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Could Ukraine’s nuclear industry face another Chernobyl? via Al Jazeera

Thirty-five years after the disaster, the nuclear industry is Ukraine’s most reliable economic lifeline. But critics say it faces a perennial crisis caused by corruption, safety problems and politicised decision-making.

By Mansur Mirovalev26 Apr 2021

Kyiv, Ukraine – The radioactive cloud that briefly hovered over most of Europe after the April 26, 1986 explosion at the Chernobyl nuclear power station had, after all, a silver lining, Petro Kotin says.

Thirty-five years after a botched security test caused the worst nuclear disaster in history, he is at the helm of Energoatom, a state-run consortium in charge of Ukraine’s four nuclear stations and their 15 reactors.

“We are unique because no other nation has the practical experience of overcoming such a disaster,” Kotin, who was appointed as Energoatom’s acting president in March 2020, told Al Jazeera in his office in central Kyiv.

The stations he manages generate half the electricity for the ex-Soviet nation of 43 million people, placing Ukraine on the list of the world’s top-10 nuclear energy producers.

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After annexing Crimea in 2014, Moscow backed separatists in two southeastern provinces where most of Ukraine’s coal used for energy generation is mined. The Kremlin also spiked natural gas prices, hobbling Ukraine’s outdated, energy-inefficient industries and burdening average Ukrainians with hefty heating bills.

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But domestic and international critics claim that the industry faces a perennial crisis caused by corruption; safety problems with ageing, worn reactors; disruption of ties with a Russian nuclear monopoly; and a politicised switch to US-made nuclear fuel.

Industry insiders, environmentalists and politicians claim that the construction of a spent fuel storage facility near the capital, Kyiv, and the proximity of Europe’s largest nuclear station in the southern city of Zaporizhzhia to Europe’s hottest armed conflict add to their concerns about the possibility of a nuclear incident, particularly in a nation that went through two popular uprisings since 2005 and lost a chunk of its territory to Russia.

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Sounds simple. But uranium dioxide sealed in zirconium alloy tubes in the rods emits radiation that has to be contained in hermetically sealed reactors. Ukraine’s Soviet-designed rods are hexagonal, resembling bee cells, while Western-made rods are square.

The switch is far from simple – but necessary, because Rosatom, Russia’s nuclear monopoly that charged Ukraine hundreds of millions of dollars a year, is controlled by the Kremlin. And the Kremlin has a well-known proclivity to use energy supplies as a political cudgel.

In 2005, Ukraine’s first anti-Russian uprising, dubbed the Orange Revolution, installed a pro-Western government that immediately started looking for ways to wean the nuclear industry off the Russian fuel.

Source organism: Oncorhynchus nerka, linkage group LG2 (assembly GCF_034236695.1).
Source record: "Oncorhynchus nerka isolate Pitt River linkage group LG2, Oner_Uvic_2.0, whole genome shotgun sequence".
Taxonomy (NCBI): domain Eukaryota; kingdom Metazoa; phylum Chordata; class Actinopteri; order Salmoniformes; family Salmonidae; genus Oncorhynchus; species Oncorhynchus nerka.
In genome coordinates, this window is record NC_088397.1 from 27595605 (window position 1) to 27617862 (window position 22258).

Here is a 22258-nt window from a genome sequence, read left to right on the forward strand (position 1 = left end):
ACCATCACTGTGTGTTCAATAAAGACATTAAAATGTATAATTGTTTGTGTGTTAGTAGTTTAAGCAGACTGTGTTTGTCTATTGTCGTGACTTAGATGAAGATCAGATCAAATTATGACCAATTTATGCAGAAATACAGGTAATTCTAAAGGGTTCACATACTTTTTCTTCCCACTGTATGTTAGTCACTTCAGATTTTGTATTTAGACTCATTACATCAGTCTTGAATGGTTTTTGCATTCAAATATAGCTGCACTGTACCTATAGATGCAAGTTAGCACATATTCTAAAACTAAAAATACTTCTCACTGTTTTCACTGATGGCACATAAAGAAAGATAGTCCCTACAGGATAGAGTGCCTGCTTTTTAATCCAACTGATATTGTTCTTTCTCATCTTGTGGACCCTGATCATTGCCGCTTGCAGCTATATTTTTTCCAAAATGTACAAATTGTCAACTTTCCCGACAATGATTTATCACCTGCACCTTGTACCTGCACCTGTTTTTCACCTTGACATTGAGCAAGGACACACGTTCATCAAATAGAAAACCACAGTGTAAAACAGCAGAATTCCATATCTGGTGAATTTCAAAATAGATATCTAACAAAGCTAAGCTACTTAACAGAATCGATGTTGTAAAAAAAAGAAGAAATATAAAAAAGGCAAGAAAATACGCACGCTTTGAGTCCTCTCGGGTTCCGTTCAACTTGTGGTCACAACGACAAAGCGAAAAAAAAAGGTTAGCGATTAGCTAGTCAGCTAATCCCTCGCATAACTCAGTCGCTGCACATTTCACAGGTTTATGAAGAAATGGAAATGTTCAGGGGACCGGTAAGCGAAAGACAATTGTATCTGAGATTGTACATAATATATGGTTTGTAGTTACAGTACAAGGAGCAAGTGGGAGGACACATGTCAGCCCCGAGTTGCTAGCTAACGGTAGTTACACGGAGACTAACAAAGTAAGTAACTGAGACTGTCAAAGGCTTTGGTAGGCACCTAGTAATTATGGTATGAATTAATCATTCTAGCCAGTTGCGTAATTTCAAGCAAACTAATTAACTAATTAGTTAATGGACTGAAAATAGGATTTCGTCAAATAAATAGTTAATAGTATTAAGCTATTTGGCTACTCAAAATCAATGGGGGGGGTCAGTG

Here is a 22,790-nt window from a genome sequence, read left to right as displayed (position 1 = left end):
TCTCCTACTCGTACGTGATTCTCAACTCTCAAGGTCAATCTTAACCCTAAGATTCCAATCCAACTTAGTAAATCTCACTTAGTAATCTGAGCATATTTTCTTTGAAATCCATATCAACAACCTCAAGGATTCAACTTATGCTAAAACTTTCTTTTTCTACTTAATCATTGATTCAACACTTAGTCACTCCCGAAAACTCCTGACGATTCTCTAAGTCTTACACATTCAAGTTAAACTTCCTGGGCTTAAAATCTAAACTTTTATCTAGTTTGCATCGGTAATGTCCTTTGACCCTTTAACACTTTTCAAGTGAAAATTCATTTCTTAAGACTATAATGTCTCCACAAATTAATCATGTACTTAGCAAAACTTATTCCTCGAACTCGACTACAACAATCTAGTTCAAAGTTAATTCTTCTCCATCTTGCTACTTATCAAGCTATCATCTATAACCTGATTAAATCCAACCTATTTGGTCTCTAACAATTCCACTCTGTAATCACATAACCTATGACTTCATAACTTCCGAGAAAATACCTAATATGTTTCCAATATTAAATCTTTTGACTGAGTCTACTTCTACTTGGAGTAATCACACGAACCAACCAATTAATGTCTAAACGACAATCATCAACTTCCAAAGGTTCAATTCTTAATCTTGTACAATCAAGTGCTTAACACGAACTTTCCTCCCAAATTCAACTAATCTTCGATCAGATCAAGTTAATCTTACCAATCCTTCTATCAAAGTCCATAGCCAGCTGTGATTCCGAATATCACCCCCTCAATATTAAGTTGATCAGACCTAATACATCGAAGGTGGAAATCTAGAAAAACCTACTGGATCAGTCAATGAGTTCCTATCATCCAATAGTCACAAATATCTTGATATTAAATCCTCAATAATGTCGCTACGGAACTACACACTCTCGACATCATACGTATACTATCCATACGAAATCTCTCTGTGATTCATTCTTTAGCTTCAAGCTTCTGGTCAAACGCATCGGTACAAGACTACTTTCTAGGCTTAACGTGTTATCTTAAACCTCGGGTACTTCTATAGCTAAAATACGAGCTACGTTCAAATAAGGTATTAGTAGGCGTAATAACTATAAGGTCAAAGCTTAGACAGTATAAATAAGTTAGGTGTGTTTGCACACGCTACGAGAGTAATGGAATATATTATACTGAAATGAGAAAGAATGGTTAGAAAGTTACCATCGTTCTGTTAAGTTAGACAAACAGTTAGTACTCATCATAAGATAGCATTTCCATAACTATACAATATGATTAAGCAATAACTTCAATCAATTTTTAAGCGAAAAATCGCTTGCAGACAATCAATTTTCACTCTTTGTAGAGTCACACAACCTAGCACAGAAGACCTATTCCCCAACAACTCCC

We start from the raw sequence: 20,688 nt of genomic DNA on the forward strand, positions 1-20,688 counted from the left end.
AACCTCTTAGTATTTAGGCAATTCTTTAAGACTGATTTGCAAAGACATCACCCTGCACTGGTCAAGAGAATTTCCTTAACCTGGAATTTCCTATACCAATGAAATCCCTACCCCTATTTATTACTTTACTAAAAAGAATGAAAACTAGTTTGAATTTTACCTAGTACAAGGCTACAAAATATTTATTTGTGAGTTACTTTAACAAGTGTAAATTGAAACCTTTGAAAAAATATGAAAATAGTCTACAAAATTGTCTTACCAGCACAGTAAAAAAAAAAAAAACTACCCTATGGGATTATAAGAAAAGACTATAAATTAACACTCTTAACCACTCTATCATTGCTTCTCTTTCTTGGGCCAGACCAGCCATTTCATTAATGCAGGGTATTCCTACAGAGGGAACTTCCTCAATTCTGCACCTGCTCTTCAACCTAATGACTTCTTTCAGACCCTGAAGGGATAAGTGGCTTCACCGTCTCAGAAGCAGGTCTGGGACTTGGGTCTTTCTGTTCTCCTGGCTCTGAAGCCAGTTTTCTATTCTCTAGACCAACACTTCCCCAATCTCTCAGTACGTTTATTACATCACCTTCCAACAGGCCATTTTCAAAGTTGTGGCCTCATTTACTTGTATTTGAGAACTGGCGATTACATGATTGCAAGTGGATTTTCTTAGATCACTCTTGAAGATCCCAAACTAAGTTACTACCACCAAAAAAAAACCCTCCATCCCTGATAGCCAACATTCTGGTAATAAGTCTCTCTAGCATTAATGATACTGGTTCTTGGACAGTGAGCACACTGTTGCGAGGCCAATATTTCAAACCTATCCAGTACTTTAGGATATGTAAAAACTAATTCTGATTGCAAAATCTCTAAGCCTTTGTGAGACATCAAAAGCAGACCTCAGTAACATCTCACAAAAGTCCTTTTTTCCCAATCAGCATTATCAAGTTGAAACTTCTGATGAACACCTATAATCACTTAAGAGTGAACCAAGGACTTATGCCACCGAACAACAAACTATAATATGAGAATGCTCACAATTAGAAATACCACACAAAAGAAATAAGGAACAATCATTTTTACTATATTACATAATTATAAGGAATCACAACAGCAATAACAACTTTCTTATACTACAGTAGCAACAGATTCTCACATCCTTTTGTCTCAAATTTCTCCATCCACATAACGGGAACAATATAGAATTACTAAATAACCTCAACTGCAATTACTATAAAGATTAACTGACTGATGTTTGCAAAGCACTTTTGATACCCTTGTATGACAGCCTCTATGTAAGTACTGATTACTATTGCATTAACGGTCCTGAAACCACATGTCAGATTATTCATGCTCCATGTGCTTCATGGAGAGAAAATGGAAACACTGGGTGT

It chose Westinghouse Electric Company LLC, a Pittsburg-based nuclear energy giant. Some experts and politicians warned that Westinghouse-made fuel rods may unseal and potentially cause a reactor to melt.

“The switch to Westinghouse fuel is potentially dangerous,” Oskar Njaa, the Russia and Eastern Europe adviser for Bellona, a Norway-based nuclear industry monitor, told Al Jazeera.

In 2012, Westinghouse fuel rods had to be removed from the South Ukrainian power station after protective envelopes in two reactors were damaged.

Ukraine asked Rosatom for fuel and help – prompting Russian President Vladimir Putin to remark gloatingly that Rosatom experts had “to solve complex technical problems, take [the Westinghouse fuel] out and load the Russian fuel back in”.

Ukraine’s losses amounted to $175 million, Mikhail Gashev, Ukraine’s top nuclear safety inspector at the time, claimed – and banned the use of Westinghouse fuel.

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Apart from the fuel, observers are also concerned about Ukraine’s ageing, worn reactors, 12 of which began operating in the 1980s and were supposed to be shut down in 2020. But Energoatom extended their lifespan spending hundreds of millions on each, thanks largely to loans from the European Union.

This is a common practice worldwide – the average lifespan of almost 100 nuclear reactors in the US is 40 years, and 88 have been approved for another 20 years. But some experts are worried about the safety measures and upgrades.

“What we witness every time a decision [to extend the lifespan] is made, some of the safety upgrades have either not been made or have not been made in full,” Iryna Holovko, the Ukraine coordinator for Bankwatch, a Prague-based environmentalist group, told Al Jazeera.

Bankwatch has for years been urging Ukraine to stop extending the lifespan of its “zombie reactors” without correcting “safety deviations” and detailed assessments of all the environmental risks for the people living around the stations and in neighbouring nations.

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